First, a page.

Employment Discrimination Blog

Monday, February 4, 2019

Employers Rejoice: Two FLSA Decisions Could Mean Good News for You

Can an employee who was voluntarily paid after a dispute recover for attorney’s fees and costs in an FLSA action?


Employment law is an ever-shifting field, requiring both employers and employees alike stay abreast of recent case developments.  Looking back at 2018, two federal court decisions stand out as providing important guidance on wage and hour issues under the Fair Labor Standards Act (FLSA).  Both of these cases represent a positive outcome for employers.  Our Atlanta, Georgia employment law attorneys discuss the cases of Fast v. Cash Depot LTD. and Hirst v. SkyWest, Inc. below. 

Fast v. Cash Depot LTD.

In the case of Fast v. Cash Depot LTD., a federal court in Wisconsin held that the plaintiff could not recover any attorney’s fees or costs stemming from the FSLA action. The case involved a non-exempt employee, who filed a lawsuit claiming that his employer did not pay him the correct amount of overtime, thus violating the FSLA.  The employer retained an accounting firm to review the employment records and found the employee was underpaid, as were 63 other employees.  Each employee was tended a check for the sums owed.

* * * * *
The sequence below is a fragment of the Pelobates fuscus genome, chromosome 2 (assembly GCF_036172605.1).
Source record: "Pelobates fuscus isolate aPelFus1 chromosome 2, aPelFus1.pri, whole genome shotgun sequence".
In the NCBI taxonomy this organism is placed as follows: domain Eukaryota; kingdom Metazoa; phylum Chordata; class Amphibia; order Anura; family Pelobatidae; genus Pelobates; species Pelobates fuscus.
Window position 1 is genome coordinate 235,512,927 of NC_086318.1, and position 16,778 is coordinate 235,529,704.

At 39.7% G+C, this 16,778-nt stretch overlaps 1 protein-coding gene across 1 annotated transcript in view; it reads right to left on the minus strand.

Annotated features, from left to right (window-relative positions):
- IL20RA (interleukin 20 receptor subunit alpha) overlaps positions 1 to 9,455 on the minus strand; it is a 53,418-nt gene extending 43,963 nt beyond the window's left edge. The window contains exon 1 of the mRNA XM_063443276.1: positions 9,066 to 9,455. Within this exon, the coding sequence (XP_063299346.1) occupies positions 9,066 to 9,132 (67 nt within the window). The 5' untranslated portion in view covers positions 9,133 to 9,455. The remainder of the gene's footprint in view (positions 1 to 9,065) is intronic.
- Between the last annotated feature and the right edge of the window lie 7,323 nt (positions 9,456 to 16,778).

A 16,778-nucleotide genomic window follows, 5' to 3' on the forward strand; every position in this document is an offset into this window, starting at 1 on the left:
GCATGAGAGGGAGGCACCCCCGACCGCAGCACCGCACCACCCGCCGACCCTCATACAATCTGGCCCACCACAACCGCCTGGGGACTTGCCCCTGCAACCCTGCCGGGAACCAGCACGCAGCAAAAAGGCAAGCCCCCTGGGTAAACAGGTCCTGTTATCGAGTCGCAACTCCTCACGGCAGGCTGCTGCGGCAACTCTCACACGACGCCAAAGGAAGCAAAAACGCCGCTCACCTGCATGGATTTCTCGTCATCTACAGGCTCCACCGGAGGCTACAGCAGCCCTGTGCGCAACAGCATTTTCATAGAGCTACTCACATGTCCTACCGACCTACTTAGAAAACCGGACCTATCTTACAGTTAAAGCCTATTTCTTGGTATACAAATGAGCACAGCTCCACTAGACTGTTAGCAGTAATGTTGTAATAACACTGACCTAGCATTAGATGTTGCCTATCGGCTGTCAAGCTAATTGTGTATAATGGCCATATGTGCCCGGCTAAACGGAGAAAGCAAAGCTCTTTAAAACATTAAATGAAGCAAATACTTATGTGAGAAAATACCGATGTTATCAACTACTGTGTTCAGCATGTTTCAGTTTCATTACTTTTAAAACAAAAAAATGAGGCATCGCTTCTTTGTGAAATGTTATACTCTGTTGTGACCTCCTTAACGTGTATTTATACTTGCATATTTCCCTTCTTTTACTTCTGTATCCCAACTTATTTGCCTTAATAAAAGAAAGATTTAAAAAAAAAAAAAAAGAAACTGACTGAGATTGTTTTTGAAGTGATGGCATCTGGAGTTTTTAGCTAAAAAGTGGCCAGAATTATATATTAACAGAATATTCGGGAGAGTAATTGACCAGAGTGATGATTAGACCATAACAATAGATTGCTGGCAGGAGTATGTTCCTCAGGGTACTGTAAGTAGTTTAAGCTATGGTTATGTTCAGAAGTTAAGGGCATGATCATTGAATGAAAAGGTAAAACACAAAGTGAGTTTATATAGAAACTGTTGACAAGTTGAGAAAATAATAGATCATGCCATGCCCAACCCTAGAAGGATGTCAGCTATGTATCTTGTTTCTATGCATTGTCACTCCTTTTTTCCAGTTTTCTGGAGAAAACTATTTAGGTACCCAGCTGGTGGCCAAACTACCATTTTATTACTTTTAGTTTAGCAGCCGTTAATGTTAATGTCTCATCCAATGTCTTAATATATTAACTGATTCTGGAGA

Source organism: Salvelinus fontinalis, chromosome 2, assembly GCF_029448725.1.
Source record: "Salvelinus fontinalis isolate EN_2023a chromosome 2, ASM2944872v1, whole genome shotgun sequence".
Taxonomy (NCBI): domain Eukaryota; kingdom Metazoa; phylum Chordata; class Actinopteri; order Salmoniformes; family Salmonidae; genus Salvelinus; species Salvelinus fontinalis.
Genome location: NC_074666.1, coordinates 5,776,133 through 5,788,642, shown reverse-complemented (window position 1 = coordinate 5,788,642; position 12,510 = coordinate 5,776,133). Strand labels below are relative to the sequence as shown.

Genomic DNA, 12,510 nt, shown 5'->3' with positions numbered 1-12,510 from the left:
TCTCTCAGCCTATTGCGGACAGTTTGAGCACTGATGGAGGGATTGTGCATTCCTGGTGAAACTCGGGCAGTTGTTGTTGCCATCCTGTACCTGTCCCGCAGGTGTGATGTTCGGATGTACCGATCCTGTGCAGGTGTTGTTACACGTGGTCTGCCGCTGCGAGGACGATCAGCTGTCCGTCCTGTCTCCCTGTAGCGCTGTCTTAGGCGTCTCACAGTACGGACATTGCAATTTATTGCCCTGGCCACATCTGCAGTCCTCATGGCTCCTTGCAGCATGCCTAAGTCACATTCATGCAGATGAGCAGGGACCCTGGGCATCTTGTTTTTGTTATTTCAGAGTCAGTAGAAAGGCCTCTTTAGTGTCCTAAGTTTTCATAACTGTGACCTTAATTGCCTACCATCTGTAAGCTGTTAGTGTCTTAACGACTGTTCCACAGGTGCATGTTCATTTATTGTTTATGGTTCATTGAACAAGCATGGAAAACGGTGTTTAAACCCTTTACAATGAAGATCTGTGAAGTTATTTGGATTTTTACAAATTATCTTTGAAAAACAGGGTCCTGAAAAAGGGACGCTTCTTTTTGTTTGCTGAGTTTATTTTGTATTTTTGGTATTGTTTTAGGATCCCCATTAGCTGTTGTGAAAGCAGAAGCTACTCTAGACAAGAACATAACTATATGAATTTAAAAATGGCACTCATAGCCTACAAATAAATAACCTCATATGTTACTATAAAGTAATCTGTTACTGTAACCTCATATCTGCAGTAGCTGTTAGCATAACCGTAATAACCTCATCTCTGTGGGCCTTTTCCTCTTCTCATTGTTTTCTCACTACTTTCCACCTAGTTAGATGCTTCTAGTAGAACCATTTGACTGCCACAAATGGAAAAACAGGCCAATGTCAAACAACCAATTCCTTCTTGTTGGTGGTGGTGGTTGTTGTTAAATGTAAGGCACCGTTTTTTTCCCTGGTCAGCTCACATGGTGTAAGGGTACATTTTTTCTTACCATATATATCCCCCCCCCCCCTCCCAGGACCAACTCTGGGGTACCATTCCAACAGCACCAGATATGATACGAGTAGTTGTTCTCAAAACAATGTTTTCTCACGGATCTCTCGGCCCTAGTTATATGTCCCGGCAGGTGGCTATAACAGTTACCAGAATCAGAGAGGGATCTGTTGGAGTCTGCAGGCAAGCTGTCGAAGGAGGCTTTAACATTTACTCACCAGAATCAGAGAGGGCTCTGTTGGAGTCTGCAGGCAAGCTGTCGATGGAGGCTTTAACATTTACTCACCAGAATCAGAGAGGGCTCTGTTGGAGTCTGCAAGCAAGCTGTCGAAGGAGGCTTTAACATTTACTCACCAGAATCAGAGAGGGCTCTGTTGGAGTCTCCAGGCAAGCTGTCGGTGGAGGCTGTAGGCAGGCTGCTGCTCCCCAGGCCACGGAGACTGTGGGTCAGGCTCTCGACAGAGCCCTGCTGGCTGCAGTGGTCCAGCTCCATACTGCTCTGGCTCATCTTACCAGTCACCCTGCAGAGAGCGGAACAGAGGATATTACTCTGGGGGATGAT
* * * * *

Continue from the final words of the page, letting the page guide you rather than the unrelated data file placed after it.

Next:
While the parties agreed the plaintiff had been paid all sums owed, the plaintiff sought $50,000 in attorney’s fees and costs. The defendant employer sought dismissal of the action, stating that the employee was not a prevailing party as he had been paid voluntarily, and thus no attorney’s fees were owed.  The court agreed.  The court held that per the FLSA, an employee is only a prevailing party if he or she obtains a judgment or court approved settlement, which would then open the door for seeking attorney’s fees.  This case is not nationally binding, but its outcome should be considered by employers as offering one potential means for resolving a wage dispute without incurring additional costs.

Hirst v. SkyWest, Inc.

In the case of Hirst v. SkyWest, Inc., flight attendants filed a FLSA minimum wage claim, urging that they were not paid for certain duties performed during the day, such as time between clearing security at the airport and takeoff.  Cases were filed in California and Illinois, but a three-judge panel in the U.S. Court of Appeals for the Seventh Circuit ordered dismissal of the claims. The court held that the flight attendants could not demonstrate a single work week in which the airlines had been paid less than the federal minimum wage for their hours worked.  The flight attendants urged that the court should consider instead their “pairing” or time out and back from their base airport, but the court declined to hear this notion.  It found that other circuits have uniformly adopted the workweek measure.  Employers can take note and make sure their employees are all paid at least the minimum wage on a weekly basis. 

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